The fun folks from Manta Divers took a trip to Utila, one of the bay islands of Honduras in Central America. Of the tree bay islands, Utila is the flattest and smallest. It is also an island that has been known for frequent whale shark visits. We were able to make it to the island in three hops, Chicago to Atlanta, Atlanta to Roatan, and finally Roatan to Utila in a very tiny plane. As this was the first time diving in Utila for our group, we were very happy to discover that Utila does not have nearly the no-see-um population that we have come to dread when on Roatan or Guanaja.
Utila Lodge, an all inclusive dive resort, has 8 double occupancy rooms that are literally over the water. Each night we were lulled to sleep with the gentle splashing of water at the shore. Each morning, fresh brewed coffee was brought to our rooms so before heading to breakfast we would sit and gaze out at the beautiful ocean, sunrise bouncing off the waves, inviting us to jump in and commune with her denizens. The lodge offered a varied menu, including omelets to order each morning and a selection of native and American favorites for lunch and dinner. Water and iced tea were available 24/7. The bar, ably (wo)manned by Queen Ann, was fully stocked and offered daily drink specials. On Friday night the lodge hosted karaoke night, drawing in a talented group of local singers. Team Manta was well represented by Phil Hardin, Neal Skrenes, Kathryn Elliott and Boomer Bain. We learned that country music is quite popular on the island!
We had exclusive use of Utila Lodge’s spacious dive boat and our divemaster, Josh and boat captain, Willie were very accommodating to the divers in our group who need extra help with gear and getting in and out of the boat. The dives were usually 50-60ft max depth, but divers were able to go deeper, or shallower as was their preference on the sloping reef. The boat was usually moored in 30-40ft of water, allowing us to make extra long and interesting safety stops. Air allowing, we were able to make each dive up to one hour. I especially liked to see some of the more unusual or uncommon creatures and fish, such as sea horse, cryptic teardrop crab, leopard toadfish, upside down jellyfish, and some especially beautiful (if not all that uncommon) blue bell tunicates. One morning, our dive boat was accompanied by a large pod of spinner dolphins. They swam right up to the boat, drafted off the bow and then swam out a ways to wow us by leaping out to the water in synchronized groups. Two night dives were included in our package, the second one, to “Moon Hole” was spectacular. This site was a 40ft sand bottom surrounded by a ring of coral. Josh pointed out many nocturnal fish, such a small mushroom scorpoinfish and a very photogenic octopus. We felt very safe an well cared for. In fact, Utila has its own hyperbaric chamber on the Utila Lodge property.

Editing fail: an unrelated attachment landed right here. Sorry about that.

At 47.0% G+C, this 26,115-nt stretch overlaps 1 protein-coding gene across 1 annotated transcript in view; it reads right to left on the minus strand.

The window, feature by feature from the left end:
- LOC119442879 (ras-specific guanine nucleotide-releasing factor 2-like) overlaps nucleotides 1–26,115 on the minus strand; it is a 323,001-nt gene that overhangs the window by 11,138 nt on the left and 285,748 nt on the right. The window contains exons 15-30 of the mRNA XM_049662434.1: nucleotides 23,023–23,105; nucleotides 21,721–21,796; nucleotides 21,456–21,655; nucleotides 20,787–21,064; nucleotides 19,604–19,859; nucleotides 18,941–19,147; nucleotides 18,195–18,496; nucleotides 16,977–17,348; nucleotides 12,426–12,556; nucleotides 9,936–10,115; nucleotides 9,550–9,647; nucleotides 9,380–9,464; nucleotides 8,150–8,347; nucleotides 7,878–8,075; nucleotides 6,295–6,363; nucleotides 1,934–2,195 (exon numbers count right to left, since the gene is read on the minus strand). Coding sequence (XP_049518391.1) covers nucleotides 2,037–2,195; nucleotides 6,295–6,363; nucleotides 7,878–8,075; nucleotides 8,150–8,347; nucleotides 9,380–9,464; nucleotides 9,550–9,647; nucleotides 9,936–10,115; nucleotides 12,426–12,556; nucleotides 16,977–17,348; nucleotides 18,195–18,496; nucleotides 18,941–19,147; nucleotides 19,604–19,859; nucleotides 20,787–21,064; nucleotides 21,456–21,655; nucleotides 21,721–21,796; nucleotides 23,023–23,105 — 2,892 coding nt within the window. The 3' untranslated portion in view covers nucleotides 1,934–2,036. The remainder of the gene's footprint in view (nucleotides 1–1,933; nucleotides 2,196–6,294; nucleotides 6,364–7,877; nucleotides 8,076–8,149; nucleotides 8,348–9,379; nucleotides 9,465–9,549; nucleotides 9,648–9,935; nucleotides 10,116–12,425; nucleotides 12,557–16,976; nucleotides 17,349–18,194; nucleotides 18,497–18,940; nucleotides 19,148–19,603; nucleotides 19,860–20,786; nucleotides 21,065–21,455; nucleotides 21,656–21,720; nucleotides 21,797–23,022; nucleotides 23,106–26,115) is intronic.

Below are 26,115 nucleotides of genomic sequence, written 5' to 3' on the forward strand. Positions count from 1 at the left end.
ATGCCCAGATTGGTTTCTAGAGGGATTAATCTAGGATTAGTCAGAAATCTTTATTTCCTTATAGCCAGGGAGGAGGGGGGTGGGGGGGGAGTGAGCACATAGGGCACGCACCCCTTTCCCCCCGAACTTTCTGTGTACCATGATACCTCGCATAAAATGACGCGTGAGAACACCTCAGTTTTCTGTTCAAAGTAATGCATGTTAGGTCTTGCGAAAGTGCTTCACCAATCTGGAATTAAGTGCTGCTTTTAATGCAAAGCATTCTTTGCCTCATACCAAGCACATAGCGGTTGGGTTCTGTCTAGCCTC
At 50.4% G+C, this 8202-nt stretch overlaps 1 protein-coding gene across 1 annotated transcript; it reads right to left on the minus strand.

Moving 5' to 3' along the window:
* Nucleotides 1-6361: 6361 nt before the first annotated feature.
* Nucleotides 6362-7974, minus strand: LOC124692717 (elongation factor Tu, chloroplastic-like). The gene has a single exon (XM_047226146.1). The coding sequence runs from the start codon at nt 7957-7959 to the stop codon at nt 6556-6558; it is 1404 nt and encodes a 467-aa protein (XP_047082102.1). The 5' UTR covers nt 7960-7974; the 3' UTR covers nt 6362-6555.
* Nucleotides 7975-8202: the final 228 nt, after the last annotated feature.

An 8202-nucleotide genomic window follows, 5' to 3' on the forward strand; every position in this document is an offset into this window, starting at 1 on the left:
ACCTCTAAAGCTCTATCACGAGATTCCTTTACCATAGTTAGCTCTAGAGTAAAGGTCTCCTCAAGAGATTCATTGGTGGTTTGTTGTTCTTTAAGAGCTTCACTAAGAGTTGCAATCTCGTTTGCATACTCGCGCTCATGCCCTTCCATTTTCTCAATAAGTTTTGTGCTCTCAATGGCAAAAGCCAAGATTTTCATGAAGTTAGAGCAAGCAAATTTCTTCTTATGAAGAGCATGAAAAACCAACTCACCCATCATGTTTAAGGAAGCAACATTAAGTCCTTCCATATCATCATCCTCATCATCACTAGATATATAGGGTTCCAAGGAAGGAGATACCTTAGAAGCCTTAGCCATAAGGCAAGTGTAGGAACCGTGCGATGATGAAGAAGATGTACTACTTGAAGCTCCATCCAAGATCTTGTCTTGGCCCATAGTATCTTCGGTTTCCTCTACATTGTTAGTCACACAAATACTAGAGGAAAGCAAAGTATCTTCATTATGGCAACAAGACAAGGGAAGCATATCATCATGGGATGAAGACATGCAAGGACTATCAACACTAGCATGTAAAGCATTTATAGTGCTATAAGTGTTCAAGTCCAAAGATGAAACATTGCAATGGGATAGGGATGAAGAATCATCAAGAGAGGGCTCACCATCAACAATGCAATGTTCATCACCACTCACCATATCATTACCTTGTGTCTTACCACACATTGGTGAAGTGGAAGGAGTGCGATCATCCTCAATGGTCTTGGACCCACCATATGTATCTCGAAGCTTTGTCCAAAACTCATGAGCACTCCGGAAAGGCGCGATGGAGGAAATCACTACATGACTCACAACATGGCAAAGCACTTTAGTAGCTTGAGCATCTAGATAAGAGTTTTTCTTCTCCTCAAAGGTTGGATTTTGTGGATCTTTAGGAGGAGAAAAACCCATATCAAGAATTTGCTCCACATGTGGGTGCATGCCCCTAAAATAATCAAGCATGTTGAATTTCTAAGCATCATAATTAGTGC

A representative of WSOC, or Whale Shark and Oceanic Research Center gave a presentation about whale sharks, but alas, we were not able to go out to look for them this trip due to poor weather. When expeditions are looking for whale sharks, they try to spot a “boil” or churning turbulence at the surface. This is caused by huge schools of fish balled up to protect from predators. They do this when whale sharks are around trying to suck in as much plankton as they can. As January usually brings more rain and wind to Utila, the weather was just not allowing the water surface to be flat enough to see the “boils.” While January is not exactly peak whale shark sighting time, there had been some sighted the week before we were there. In fact because the water is very deep around Utila it is believed that many of the whale sharks live in the vicinity year round. A better time to visit if you want to see these enormous creatures is in April or May.
Some in our group took advantage of an afternoon off to do some island touring on horseback. The guide, Sterling, was a first rate naturalist, identifying many of the native fauna and explaining their medicinal uses. A sidebar to this trip was a cave tour, with added commentary by Team Manta’s own geologist, Boomer Bain. The cave had many examples of a formation called “dragon’s teeth.” We even got to swim in an underground pool.
It is also fun to stroll along the streets and visit the various merchants and soak in some of the local culture. Most of the island residents speak English, but are very patient if you want to practice your Spanish with them. The island is very safe, but as you walk you always need to be on the look out for zooming scooters, bicycles and ATV’s.
If you are looking for a casual, friendly place to spend a week relaxing and diving, Utila Lodge is your ticket. We packed many adventures into our week at Utila Lodge, yet managed to return to the frozen tundra renewed and refreshed. Besides, we have a lot of great memories to sustain us until our next adventure.